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U.S., Iraq sign plan for long-term relations

  • Story Highlights
  • Plan designed to move U.S., Iraq "closer to normalized, bilateral relations"
  • Plan considered a "set of principles from which to begin formal negotiations"
  • Iraq wants to be free of U.N. restraints
  • Bilateral relationship would address military, political, diplomatic, economic spheres
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WASHINGTON (CNN) -- U.S. and Iraqi leaders signed a plan for bilateral relations, setting the stage for formal negotiations about the long-term presence of American troops in Iraq.

President Bush and Iraqi Prime Minister Nuri al-Maliki sign the nonbinding agreement via video conference.

President Bush and Iraqi Prime Minister Nuri al-Maliki on Monday signed the nonbinding agreement via video conference.

The plan is based on a more informal agreement between the United States and Iraq that was developed in August and discussed in September during a nationwide address by the president.

The joint statement is called the "U.S.-Iraq Declaration Of Principles For Friendship And Cooperation" -- which the document says would move both countries "closer to normalized, bilateral relations."

"Today's document is now the first of a three-step process that actually codifies this mutual decision for a long-term partnership," said Gen. Douglas Lute, assistant to the president for Iraq and Afghanistan, speaking to reporters at a press briefing.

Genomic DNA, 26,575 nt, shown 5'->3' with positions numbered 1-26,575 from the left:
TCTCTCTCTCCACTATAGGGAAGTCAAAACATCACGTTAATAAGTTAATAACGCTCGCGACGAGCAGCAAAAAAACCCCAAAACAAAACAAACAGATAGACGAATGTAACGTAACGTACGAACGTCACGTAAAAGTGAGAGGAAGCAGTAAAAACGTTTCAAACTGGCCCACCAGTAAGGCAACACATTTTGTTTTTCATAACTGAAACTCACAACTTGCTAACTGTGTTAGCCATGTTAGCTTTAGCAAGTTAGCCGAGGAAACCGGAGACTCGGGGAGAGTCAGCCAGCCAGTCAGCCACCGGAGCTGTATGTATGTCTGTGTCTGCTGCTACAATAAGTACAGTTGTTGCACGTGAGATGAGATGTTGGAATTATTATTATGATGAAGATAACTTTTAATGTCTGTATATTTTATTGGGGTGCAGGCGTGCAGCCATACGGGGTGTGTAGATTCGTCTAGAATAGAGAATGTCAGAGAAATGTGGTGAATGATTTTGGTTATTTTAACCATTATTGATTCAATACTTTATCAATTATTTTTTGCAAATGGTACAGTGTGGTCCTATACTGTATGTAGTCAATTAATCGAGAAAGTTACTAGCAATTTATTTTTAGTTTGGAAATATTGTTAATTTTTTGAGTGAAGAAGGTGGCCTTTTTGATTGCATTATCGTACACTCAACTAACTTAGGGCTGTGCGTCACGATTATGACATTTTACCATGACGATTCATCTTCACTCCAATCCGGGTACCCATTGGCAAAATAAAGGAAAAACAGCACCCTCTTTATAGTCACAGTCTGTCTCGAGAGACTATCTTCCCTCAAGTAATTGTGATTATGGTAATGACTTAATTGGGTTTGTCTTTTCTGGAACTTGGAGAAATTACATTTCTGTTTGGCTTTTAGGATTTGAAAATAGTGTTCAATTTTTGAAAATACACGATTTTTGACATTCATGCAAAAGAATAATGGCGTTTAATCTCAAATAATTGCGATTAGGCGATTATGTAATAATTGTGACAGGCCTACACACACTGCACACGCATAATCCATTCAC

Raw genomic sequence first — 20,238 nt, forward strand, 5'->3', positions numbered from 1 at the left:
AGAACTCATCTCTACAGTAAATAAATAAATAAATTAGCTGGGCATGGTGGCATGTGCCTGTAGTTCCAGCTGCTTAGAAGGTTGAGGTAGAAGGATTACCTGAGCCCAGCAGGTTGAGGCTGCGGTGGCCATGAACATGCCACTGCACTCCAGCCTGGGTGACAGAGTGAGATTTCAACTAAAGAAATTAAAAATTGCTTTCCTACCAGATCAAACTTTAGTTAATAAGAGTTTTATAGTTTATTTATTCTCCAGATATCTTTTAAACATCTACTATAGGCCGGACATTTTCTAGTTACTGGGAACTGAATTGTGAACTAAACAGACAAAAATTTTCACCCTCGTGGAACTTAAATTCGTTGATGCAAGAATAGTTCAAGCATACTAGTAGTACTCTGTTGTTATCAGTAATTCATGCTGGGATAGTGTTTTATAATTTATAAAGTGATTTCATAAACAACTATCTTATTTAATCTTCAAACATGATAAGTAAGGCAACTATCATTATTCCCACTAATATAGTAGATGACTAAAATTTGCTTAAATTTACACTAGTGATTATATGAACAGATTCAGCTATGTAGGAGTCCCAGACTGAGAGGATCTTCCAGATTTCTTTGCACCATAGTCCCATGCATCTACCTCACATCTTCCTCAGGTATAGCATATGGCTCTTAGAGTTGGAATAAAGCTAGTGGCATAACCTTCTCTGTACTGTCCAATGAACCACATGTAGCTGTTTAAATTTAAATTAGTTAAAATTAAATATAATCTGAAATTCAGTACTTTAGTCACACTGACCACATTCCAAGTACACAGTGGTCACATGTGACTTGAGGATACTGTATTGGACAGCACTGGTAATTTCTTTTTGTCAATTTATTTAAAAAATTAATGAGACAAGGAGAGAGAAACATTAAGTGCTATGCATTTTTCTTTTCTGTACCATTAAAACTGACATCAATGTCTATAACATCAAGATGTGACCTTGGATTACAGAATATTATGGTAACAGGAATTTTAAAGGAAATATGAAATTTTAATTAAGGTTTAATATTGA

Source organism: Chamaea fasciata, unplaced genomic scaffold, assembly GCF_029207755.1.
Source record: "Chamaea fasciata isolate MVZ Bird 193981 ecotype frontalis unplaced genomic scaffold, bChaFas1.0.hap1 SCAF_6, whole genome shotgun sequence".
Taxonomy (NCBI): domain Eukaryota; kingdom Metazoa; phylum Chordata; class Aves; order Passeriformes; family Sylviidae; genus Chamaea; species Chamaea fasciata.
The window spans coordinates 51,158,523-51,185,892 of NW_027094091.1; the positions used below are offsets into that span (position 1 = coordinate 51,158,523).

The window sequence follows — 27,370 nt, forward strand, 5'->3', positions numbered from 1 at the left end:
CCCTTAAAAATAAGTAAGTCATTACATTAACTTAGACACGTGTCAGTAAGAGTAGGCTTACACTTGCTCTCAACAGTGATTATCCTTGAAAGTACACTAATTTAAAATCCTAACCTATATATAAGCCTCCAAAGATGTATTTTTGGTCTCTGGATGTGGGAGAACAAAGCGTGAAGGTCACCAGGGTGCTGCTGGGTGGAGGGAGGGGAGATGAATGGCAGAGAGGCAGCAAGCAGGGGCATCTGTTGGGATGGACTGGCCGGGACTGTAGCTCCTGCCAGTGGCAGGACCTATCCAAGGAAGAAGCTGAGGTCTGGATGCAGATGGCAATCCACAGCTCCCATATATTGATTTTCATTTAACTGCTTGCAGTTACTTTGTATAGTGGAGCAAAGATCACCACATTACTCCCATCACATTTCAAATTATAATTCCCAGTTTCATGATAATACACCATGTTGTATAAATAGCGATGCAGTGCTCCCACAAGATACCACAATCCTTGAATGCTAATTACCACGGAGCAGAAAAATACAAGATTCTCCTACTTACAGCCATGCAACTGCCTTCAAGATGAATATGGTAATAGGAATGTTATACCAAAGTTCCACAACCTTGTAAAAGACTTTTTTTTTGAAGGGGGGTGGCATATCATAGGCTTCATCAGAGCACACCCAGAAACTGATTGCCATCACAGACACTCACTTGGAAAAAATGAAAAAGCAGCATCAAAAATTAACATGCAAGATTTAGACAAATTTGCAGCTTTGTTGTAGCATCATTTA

The next step would be the renewal of a U.N. mandate for the Multinational Force-Iraq's mission for a final year and a bilateral military relationship without U.N. restraints after the mandate expires. The renewals have been done yearly since 2003 and the next renewal is expected by the end of this year.

Al-Maliki said on Iraqi TV on Monday that Iraq will ask the United Nations to approve the mandate for one final year, a period that will last through 2008. He said negotiations based on the declaration will start as soon as possible.

Iraq has been under U.N. constraints since the Saddam Hussein era and the invasion of Kuwait in 1990. Iraq wants to be free of those restrictions since Hussein is no longer in power.

Lute said that "in the course of 2008, the two countries, the United States and Iraq, will codify formally our bilateral relationship with, as we're calling it, the strategic framework agreement. Today's declaration outlines the main parts of what we expect that emerging agreement to contain."

He said the document is not a treaty, but instead a "set of principles from which to begin formal negotiations. Think of today's agreement as setting the agenda for the formal bilateral negotiations that will take place in the course of '08."

The declaration says this process would put the United States and Iraq "on a path toward negotiating agreements that are common throughout the world."

"The U.S. has security relationships with over 100 countries around the world, including recent agreements with nations such as Afghanistan and former Soviet bloc countries," it says.

The bilateral relationship would also address military, political, diplomatic, and economic spheres.

The declaration's security principles call for supporting "the Iraqi government in training, equipping, and arming the Iraqi Security Forces so they can provide security and stability to all Iraqis."

It also calls for supporting the Iraqi government "in contributing to the international fight against terrorism."

Both countries say they are "committed to strengthening Iraq's democratic institutions, upholding the Iraqi Constitution, supporting Iraqi national reconciliation, and enhancing Iraq's position in regional and international organizations." E-mail to a friend E-mail to a friend

All About George W. BushNuri al-MalikiIraq

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